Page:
Norfolk Car Accident Lawyers
The third most populated city in Virginia with over 238,000 people, Norfolk is one of the oldest cities in America, neighboring Chesapeake and Virginia Beach. Surrounded by many bodies of water and a beautifully historic urban area, Norfolk is one of the country’s most beloved cities, and is also home to the world’s largest naval base, Naval Station Norfolk.
Norfolk is a heavily populated area with a ton of tourist charm. Combined with major highways and roads like I-264 and I-64 and all of its’ residents, the chances of getting into a car accident in Norfolk are high. And getting into a car accident can be a stressful experience. Fortunately, you do have legal options in the Norfolk area.
What Do I Do if I Get into an Accident in Norfolk?
Because the events after a car accident can get chaotic, it is best to know what to do should one occur to make things a bit easier. It is important to remember that the moments after a car accident are critical toward recovering any compensation should you have to file a claim, as well as recovering from any injury that may have occurred.
- Check on everyone: Check on everyone involved if you are able, including your own passengers and those in the other car. Make sure everyone is okay before calling 911. If the accident is minor, you can move your car to the shoulder, but if there was significant damage or injury it is best to leave it there.
- Call 911: Notify 911 of the accident as soon as you can; be sure they know the location of the accident and if there are any injuries. Calling 911 will bring medical personnel to the scene if needed, and the police will arrive as well. Do not leave the scene and wait for help to arrive.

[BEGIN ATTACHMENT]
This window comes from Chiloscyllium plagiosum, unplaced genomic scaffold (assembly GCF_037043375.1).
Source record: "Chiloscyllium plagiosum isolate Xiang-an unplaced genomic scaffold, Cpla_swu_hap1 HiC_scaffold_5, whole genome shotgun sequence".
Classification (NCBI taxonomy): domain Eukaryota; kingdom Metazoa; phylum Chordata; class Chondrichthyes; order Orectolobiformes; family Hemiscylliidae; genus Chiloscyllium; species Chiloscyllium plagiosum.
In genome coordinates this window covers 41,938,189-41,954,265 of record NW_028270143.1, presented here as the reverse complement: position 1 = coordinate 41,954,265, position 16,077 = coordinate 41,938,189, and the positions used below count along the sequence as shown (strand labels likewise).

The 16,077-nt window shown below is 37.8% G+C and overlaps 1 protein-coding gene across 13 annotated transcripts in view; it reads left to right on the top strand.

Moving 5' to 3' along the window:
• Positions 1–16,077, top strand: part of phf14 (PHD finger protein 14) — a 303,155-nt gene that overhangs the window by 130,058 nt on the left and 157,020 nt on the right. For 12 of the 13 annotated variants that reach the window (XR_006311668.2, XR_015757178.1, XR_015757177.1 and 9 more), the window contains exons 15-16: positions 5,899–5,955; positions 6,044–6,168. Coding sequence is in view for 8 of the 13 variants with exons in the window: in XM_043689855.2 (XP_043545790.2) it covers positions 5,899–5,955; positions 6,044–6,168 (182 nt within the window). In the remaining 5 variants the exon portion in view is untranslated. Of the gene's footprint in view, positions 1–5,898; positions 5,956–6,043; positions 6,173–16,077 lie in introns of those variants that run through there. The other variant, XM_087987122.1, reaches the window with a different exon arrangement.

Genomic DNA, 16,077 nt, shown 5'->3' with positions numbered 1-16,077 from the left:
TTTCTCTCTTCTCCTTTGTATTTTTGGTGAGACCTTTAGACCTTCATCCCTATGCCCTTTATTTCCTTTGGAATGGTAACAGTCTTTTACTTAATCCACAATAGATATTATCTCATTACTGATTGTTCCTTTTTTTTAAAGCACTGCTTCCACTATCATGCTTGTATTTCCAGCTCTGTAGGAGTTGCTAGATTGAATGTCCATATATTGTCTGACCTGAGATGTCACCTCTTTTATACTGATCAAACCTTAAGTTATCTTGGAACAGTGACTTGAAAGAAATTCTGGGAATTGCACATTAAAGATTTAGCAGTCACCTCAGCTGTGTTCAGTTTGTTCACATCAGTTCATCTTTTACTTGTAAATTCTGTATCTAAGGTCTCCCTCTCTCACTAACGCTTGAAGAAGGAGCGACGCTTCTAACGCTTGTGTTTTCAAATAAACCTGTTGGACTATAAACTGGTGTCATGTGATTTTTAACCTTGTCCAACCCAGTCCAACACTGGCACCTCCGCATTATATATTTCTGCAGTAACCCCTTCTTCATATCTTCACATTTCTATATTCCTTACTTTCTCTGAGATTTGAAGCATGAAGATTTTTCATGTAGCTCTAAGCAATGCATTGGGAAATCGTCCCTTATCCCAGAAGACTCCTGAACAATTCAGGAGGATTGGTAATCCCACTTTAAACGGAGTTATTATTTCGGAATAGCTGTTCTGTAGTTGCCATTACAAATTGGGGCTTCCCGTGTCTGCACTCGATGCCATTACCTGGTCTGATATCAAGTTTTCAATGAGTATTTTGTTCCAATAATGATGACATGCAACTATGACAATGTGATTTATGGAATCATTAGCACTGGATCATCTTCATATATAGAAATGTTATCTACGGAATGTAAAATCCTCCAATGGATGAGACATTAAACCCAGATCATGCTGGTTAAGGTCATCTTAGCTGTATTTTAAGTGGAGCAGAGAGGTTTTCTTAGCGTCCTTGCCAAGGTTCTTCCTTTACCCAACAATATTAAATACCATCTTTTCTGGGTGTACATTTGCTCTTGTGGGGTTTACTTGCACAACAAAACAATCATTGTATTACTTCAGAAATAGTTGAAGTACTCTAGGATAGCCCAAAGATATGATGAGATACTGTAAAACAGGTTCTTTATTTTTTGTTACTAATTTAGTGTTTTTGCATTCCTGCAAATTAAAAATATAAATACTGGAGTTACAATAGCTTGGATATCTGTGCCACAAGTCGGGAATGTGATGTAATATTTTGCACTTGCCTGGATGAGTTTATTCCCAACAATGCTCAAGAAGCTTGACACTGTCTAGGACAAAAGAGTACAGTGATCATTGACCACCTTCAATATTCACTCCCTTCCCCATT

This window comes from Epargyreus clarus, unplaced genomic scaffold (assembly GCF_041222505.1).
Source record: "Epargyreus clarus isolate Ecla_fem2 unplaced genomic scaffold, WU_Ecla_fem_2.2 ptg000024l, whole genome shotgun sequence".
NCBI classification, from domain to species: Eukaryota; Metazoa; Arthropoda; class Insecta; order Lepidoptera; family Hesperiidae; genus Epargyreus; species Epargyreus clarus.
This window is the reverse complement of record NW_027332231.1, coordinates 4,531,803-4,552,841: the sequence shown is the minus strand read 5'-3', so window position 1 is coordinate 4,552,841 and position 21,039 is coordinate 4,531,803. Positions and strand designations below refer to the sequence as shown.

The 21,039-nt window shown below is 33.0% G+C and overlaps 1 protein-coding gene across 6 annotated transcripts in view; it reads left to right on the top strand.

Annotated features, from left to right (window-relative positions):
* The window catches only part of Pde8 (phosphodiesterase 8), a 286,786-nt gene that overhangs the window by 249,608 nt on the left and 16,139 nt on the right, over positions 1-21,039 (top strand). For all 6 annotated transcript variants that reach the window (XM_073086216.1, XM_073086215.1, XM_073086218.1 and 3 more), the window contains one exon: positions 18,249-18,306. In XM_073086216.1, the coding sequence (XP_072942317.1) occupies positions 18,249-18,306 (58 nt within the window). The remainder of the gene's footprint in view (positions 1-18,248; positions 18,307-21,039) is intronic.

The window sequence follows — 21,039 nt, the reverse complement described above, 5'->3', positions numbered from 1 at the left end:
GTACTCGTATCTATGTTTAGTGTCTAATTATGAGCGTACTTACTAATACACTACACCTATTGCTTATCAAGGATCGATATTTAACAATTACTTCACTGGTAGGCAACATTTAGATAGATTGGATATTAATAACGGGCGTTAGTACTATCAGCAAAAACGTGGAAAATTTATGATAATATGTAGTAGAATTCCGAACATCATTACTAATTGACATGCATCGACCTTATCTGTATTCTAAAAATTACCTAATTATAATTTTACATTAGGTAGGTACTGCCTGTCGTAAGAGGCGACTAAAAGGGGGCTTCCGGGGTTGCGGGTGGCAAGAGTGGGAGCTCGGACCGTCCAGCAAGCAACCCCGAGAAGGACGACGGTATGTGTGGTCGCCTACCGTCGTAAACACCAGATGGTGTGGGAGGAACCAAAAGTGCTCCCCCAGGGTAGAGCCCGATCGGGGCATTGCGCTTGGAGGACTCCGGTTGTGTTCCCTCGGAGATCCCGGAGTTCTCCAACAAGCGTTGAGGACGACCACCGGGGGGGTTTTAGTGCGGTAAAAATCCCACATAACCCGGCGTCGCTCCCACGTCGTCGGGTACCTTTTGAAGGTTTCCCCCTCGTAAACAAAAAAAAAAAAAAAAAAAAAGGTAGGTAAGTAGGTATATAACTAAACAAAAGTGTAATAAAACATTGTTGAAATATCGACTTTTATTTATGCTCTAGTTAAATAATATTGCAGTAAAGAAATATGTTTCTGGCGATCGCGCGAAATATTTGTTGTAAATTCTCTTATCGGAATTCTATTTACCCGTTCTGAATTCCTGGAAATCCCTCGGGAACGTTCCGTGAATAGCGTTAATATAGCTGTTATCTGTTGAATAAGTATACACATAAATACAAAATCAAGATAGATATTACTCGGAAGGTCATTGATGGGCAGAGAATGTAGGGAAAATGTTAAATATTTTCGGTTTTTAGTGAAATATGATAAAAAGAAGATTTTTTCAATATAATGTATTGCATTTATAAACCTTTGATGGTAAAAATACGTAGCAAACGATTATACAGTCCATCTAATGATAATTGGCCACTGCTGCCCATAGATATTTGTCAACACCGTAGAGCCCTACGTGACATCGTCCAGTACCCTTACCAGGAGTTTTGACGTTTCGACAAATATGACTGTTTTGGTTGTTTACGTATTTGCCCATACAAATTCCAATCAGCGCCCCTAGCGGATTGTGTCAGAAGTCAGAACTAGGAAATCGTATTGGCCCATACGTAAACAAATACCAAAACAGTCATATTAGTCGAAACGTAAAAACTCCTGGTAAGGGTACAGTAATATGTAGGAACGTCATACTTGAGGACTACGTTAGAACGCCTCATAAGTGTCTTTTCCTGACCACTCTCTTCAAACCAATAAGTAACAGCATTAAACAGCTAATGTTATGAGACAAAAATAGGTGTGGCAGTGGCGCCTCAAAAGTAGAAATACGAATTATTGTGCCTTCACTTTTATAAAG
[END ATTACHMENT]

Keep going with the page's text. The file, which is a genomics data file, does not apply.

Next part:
- Collect evidence: Take photos or video of the scene and include how the conditions were at the time of the accident, like how the weather was or if the accident occurred in rush hour. Be sure to take photos of the damage to your car and the other car, as well as any debris that may be on the road.
- Talk to the police: The police will arrive and will write a report detailing what may have occurred in the accident and their own description of the events. They will want to speak with those involved in the accident and with any witnesses and get everyone’s statements. It is important to not to admit fault to the police or anyone else, regardless of how the accident played out. But you do want to be as honest as possible, as any inconsistency can be used against you in an insurance claim or if there were a lawsuit. Stay at the scene while the police is there and wait for them to dismiss you.
- Take notes: If the accident was a minor fender bender, or if the police do not come to the scene, then it is your responsibility to take notes of what happened. Write down what happened and describe the scene as accurately as possible.
- Get information: Be sure to get the other driver’s contact and insurance information, as well as their driver’s license information. Remember, you do not want to admit to anything, so just gather the other driver’s information and make sure they are okay, and let the police handle the rest.
- Get medical help: It is important to seek medical help after a car accident, even if you do not believe you are injured. Many injuries, particularly soft-tissue injuries, manifest themselves hours or days after the accident because of the adrenaline and shock masks them. This helps if you plan on filing an insurance claim or a lawsuit; if you wait too long to get help for an injury, some may question how severe the injury could actually be.
Contact a car accident lawyer: Because of the complexities of a car crash, it is recommended to seek the legal guidance of a car accident lawyer as soon as you can. A lawyer can help protect your rights, conduct their own investigation into the accident, and help you avoid mistakes that could ruin your case. Accident lawyers can also help negotiate with insurance companies for better compensation as well as file a lawsuit should your insurance settlement not come out in your favor.